The role of autophagy-related gene 9B in lichen planus
How to cite this article: Naguib RM, El-Rifaie AA, Abd El Wahab AM, Rashed LA. The role of autophagy-related gene 9B in lichen planus. Indian J Dermatol Venereol Leprol, doi: 10.25259/IJDVL_1031_18
Lichen planus (LP) is an idiopathic, chronic, relapsing, inflammatory, autoimmune dermatological disease. The etiopathogenesis of LP is still unclear. Autophagy is a strictly regulated lysosomal degradation pathway that is crucial for maintaining intracellular homeostasis and normal development. The dysregulation of autophagy-associated genes was recognized to increase the susceptibility to multiple diseases, including inflammation, autoimmune disorders and cancer.
Our study aimed to detect the expression of autophagy-related gene 9 b (ATG9B) in LP patients compared to normal control persons to investigate the possible role of autophagy in pathogenesis of this disease.
This case–control study included 30 LP patients and 30 age-, gender-matched healthy controls. Four millimeters punch skin biopsies were obtained from LP lesions and from the controls and they were kept in lysis solution for the stability of the studied parameters and were kept frozen at –80°C till analysis of ATG9B using real-time polymerase chain reaction.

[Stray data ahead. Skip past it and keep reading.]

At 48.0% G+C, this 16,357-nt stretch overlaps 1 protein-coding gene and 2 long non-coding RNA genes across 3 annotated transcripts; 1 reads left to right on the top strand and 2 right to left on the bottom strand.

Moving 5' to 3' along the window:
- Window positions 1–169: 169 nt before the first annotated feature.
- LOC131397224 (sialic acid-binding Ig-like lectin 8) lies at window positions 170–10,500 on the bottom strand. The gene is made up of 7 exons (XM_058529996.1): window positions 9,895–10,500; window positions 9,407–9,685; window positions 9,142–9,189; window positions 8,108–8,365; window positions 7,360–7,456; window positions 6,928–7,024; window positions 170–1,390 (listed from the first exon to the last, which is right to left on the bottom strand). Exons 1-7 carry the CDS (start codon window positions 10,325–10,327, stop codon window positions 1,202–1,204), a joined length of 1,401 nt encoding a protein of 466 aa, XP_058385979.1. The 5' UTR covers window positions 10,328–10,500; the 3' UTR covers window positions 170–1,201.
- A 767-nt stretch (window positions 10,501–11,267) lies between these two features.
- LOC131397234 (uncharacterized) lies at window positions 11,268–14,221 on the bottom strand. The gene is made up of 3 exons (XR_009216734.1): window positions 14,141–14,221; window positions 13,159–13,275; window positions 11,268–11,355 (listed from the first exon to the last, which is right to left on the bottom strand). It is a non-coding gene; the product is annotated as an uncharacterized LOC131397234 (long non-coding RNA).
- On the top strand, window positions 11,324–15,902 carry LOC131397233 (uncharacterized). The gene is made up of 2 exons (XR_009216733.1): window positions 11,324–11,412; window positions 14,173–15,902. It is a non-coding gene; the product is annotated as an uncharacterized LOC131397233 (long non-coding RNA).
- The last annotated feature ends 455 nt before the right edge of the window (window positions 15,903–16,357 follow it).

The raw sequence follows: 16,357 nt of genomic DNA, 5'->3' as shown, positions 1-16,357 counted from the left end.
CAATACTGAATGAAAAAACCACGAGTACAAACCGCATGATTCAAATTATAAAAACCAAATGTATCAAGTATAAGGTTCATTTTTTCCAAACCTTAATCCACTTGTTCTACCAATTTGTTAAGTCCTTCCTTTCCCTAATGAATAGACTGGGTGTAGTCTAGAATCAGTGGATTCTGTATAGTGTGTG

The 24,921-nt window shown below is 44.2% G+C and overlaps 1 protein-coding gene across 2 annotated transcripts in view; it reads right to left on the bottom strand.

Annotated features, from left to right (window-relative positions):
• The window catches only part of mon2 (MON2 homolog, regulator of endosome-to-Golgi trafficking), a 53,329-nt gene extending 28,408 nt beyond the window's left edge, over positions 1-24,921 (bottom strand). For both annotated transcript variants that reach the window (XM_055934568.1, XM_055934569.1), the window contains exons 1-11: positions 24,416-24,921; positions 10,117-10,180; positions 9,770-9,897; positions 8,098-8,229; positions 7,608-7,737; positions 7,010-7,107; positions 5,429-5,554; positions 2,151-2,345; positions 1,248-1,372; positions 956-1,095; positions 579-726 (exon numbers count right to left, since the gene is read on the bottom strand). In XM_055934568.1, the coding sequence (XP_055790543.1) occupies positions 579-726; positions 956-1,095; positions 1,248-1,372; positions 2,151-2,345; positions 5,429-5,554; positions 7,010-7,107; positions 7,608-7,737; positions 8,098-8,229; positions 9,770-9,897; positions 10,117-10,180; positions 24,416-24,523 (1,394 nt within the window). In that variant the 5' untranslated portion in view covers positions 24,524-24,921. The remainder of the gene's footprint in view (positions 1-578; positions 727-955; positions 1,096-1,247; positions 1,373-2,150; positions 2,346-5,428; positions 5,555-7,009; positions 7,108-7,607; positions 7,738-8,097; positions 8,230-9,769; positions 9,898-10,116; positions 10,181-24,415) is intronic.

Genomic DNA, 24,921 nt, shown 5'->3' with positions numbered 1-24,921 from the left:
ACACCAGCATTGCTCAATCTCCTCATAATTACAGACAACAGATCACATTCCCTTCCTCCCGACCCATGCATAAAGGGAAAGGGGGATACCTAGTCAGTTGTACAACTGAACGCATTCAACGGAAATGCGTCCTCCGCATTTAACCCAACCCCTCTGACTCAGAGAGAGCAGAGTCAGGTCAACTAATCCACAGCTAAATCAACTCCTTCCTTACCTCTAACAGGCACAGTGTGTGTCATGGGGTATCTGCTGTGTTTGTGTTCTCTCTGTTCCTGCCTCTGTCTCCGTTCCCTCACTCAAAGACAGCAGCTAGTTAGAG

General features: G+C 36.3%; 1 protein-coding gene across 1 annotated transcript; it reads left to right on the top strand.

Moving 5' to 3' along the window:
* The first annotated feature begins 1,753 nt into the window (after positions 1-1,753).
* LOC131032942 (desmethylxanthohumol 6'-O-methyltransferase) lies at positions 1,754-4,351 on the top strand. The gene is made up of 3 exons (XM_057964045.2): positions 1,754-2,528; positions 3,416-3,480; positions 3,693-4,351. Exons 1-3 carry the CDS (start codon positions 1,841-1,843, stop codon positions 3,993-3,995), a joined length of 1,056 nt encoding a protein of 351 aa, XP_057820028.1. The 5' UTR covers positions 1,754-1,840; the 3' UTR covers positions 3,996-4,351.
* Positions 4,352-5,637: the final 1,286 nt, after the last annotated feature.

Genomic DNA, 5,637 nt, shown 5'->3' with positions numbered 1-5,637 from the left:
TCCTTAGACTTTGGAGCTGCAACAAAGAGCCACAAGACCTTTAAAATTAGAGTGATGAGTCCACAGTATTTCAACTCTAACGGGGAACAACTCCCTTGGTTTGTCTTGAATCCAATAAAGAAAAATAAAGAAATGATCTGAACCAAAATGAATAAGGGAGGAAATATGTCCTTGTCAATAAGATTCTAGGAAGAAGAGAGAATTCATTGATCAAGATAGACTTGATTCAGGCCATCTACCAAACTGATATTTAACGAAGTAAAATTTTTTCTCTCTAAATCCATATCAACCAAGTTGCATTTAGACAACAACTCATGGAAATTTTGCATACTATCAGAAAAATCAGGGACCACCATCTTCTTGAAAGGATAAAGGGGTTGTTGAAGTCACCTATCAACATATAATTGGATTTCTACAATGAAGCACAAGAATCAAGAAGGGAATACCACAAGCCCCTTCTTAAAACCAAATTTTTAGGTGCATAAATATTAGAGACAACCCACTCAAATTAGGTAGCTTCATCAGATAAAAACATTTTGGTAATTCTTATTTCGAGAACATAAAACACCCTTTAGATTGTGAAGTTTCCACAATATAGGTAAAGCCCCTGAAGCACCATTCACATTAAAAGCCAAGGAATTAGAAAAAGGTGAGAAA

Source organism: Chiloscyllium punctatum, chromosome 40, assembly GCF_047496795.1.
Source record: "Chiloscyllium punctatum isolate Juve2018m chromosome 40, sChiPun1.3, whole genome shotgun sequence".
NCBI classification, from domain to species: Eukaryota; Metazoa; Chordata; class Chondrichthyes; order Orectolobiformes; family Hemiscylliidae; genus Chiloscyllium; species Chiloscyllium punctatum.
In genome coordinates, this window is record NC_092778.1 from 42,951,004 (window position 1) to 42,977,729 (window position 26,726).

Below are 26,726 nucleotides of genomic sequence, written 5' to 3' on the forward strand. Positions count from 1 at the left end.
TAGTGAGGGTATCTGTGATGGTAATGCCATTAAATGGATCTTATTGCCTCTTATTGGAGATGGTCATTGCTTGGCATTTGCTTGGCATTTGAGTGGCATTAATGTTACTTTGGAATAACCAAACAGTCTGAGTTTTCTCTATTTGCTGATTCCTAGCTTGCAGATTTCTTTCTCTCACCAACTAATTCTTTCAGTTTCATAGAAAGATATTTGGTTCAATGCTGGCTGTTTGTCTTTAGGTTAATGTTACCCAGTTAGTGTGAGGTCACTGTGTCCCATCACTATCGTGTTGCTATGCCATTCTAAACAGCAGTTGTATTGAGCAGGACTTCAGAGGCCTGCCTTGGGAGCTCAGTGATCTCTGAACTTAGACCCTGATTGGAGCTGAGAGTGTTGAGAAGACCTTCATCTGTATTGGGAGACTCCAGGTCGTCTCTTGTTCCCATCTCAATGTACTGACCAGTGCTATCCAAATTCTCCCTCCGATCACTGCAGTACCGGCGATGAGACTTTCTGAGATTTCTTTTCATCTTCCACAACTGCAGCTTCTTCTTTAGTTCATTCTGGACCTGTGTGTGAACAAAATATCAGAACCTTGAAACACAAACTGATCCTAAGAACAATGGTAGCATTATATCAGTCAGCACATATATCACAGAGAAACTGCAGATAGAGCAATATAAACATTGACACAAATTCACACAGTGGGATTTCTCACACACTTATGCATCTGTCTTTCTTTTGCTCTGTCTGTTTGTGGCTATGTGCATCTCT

: The level of ATG9B in lesional skin of LP was significantly decreased compared to normal control persons (P < 0.01); also, there was a non-significant relation between ATG9B level and age, sex, duration and family history among LP patients.
Limited number of patients included in our study (30 patients).
Autophagy may play a role in the pathogenesis of cutaneous LP.
LP is a chronic idiopathic relapsing inflammatory papulosquamous and presumably autoimmune disease that affects the skin, mucous membranes, nails and hair.
The cause of LP is unknown and has no involvement of any known pathogen. T-cell-mediated autoimmune reaction may be involved in pathogenesis of the disease. This autoimmune process triggers apoptosis of the epithelial cells. Several cytokines are included in LP pathogenesis, including tumor necrosis factor alpha, interferon gamma, interleukin-1 alpha, interleukin 6 and interleukin 8.1
Autophagy is a process that is present in all cells at low levels under normal conditions, but many stimuli such as hypoxia or starvation may lead to its upregulation. Cytoplasmic components are broken down into basic components and returned to be reused in the cytosol.2
Autophagy is mediated by an organelle called autophagosome. As autophagosomes engulf a part of cytoplasm, the autophagy is generally thought to be a non-selective degradation system.3
Besides mediating survival and homeostasis of the cells, autophagy is important in the antigen processing and presentation and in secretion of pro-inflammatory cytokines such as type I-interferon and tumor necrosis factor-α.2